Studies in Phonetics and Phonology
Martin J. Ball [+–]
Dr Ball has authored and edited over 35 books, 50 contributions to collections and 100 refereed articles in academic journals. He has also presented at conferences around the world. He is co-editor of the journal Clinical Linguistics and Phonetics (Taylor & Francis); and of the book series Studies in Phonetics and Phonology (Equinox), Communication Disorders across Languages (Multilingual Matters), and Language and Speech Disorders (Psychology Press). His main research interests include sociolinguistics, clinical phonetics and phonology, and the linguistics of Welsh. He has been President of the International Clinical Phonetics and Linguistics Association; he is an honorary Fellow of the UK Royal College of Speech and Language Therapists, and a Fellow of the Learned Society of Wales. His most recent books are Principles of Clinical Phonology (Routledge, 2016) and Challenging Sonority (co-edited with N. Müller, Equinox, 2016).
Pascal van Lieshout [+–]
University of Toronto
Laurie Bauer Victoria University of Wellington Dani Byrd University of Southern California Fred Cummins University College Dublin Jacques Durand Université de Toulouse-Le Mirail Diamandis Gafos Potsdam University & Haskins Laboratories (USA) Louis Goldstein Haskins Laboratories, & University of Southern California Jennifer Hay University of Canterbury Marianne Pouplier University of Munich Daniel Recasens Universitat Autònoma de Barcelona Niels Schiller Leiden University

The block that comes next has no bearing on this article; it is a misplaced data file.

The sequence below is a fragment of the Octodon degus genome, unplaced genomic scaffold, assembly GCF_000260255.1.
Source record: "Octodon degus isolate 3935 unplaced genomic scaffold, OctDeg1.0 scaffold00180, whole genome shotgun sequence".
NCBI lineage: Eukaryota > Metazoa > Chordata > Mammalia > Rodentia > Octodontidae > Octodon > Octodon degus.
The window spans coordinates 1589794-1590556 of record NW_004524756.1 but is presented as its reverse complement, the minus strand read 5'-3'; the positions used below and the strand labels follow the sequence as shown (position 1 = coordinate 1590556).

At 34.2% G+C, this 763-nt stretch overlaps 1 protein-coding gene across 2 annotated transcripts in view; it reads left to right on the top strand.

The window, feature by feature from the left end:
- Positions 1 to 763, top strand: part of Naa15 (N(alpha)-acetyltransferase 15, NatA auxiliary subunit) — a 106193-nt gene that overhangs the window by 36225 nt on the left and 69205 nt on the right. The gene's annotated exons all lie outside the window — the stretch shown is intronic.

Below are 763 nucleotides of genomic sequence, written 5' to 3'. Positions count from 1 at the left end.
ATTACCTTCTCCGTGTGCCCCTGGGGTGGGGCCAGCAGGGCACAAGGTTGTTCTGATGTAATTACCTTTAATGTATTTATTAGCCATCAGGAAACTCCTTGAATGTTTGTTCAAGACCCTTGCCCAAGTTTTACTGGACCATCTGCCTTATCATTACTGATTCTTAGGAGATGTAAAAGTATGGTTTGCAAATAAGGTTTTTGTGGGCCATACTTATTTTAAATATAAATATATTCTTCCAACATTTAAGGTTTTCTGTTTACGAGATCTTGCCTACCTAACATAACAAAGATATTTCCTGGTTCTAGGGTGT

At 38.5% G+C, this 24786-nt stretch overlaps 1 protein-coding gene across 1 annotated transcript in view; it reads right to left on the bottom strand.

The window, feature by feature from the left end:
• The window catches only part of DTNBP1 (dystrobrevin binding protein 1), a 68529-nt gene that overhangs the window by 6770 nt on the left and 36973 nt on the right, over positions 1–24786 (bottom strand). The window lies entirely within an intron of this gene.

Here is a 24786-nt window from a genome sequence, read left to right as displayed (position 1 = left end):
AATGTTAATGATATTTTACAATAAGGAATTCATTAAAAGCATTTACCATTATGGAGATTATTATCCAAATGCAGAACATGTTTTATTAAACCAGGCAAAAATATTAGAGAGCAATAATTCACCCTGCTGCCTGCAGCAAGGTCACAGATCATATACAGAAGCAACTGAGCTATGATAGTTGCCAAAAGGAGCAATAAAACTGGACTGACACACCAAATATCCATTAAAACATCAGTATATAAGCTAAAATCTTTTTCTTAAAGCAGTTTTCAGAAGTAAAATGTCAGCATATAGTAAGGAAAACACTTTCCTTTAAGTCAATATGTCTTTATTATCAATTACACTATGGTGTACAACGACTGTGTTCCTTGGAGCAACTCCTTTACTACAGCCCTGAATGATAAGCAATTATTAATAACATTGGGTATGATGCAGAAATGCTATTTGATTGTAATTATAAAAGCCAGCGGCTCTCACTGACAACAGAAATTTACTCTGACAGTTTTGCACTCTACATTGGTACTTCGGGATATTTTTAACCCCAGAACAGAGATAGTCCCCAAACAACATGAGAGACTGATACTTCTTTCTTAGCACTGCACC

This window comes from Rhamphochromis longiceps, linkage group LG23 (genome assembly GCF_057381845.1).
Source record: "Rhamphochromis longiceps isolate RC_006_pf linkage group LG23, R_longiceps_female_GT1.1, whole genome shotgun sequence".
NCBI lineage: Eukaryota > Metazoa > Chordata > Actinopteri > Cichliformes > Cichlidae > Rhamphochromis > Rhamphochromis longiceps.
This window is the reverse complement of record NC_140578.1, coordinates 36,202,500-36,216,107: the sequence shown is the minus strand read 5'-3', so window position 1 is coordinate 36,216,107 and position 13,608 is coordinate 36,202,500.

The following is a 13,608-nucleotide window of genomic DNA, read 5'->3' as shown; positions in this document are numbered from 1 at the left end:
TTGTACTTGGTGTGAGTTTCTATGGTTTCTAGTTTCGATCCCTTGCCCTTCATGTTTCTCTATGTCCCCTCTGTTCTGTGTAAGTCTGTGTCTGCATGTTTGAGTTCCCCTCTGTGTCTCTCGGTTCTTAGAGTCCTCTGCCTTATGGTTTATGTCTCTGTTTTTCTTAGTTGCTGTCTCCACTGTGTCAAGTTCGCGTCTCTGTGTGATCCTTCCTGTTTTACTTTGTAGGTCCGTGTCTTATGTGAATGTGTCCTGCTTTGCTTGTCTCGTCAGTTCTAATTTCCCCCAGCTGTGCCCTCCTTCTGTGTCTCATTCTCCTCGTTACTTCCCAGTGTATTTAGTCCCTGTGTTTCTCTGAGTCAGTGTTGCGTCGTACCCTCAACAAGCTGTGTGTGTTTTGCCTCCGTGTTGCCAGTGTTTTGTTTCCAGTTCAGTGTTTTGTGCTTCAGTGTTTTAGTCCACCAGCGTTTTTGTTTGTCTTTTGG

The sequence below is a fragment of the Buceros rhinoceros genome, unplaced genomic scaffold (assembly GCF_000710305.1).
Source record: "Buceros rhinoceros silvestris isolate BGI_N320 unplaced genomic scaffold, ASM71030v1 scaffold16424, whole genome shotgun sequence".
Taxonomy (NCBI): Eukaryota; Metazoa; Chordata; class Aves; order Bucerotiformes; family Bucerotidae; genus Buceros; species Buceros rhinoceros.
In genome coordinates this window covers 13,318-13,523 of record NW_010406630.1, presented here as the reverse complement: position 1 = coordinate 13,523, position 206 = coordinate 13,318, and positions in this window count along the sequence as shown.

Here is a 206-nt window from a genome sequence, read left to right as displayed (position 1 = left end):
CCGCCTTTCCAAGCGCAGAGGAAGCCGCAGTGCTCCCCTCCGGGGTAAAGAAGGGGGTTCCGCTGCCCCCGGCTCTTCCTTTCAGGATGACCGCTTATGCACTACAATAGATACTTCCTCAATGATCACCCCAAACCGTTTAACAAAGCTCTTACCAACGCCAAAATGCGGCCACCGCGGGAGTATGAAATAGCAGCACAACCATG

The aim of this series is to provide both accessible and relevant texts to students of linguistics, phonetics and speech sciences, and to publish more advanced texts and edited collections. The textbooks aim to cover a wide variety of topics relevant for such an audience, and to introduce these topics in a practical way to enable students to undertake a range of analysis procedures. The more advanced books will present state-of-the-art research in the topic concerned.
While we intend to cover a wide range of topics in phonetics and phonology, there will be an emphasis on phonetic studies of under-reported languages, or the bringing of new data to explore phonetic characteristics on the one hand, and on phonological studies that employ more psycholinguistic, cognitive, and functional approaches on the other (and, of course, on the interaction between phonetics and phonology). The recent increase in interest in laboratory phonology we see as particularly to be welcomed. Each volume will be authored by leading authorities in the field, who have a grasp of both the theoretical issues and the practical requirements of the area and, further, are at the forefront of current research and practice.